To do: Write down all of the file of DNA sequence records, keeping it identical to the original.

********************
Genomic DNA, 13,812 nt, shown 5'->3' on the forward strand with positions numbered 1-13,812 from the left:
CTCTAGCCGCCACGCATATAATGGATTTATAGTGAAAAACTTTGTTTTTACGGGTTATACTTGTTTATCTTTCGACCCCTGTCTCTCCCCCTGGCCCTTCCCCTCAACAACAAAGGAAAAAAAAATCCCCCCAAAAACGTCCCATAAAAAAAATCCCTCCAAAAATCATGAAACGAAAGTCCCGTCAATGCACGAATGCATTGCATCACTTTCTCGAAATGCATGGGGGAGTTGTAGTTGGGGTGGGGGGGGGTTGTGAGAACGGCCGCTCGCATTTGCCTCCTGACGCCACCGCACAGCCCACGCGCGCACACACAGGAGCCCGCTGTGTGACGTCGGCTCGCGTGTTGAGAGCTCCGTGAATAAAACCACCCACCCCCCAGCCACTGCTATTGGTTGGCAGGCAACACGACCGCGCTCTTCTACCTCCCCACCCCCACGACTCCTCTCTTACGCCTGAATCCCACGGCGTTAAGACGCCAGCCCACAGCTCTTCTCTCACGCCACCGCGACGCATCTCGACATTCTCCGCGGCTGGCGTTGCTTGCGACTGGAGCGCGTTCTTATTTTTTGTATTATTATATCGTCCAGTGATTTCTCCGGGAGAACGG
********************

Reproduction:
Genomic DNA, 13,812 nt, shown 5'->3' on the forward strand with positions numbered 1-13,812 from the left:
CTCTAGCCGCCACGCATATAATGGATTTATAGTGAAAAACTTTGTTTTTACGGGTTATACTTGTTTATCTTTCGACCCCTGTCTCTCCCCCTGGCCCTTCCCCTCAACAACAAAGGAAAAAAAAATCCCCCCAAAAACGTCCCATAAAAAAAATCCCTCCAAAAATCATGAAACGAAAGTCCCGTCAATGCACGAATGCATTGCATCACTTTCTCGAAATGCATGGGGGAGTTGTAGTTGGGGTGGGGGGGGGTTGTGAGAACGGCCGCTCGCATTTGCCTCCTGACGCCACCGCACAGCCCACGCGCGCACACACAGGAGCCCGCTGTGTGACGTCGGCTCGCGTGTTGAGAGCTCCGTGAATAAAACCACCCACCCCCCAGCCACTGCTATTGGTTGGCAGGCAACACGACCGCGCTCTTCTACCTCCCCACCCCCACGACTCCTCTCTTACGCCTGAATCCCACGGCGTTAAGACGCCAGCCCACAGCTCTTCTCTCACGCCACCGCGACGCATCTCGACATTCTCCGCGGCTGGCGTTGCTTGCGACTGGAGCGCGTTCTTATTTTTTGTATTATTATATCGTCCAGTGATTTCTCCGGGAGAACGG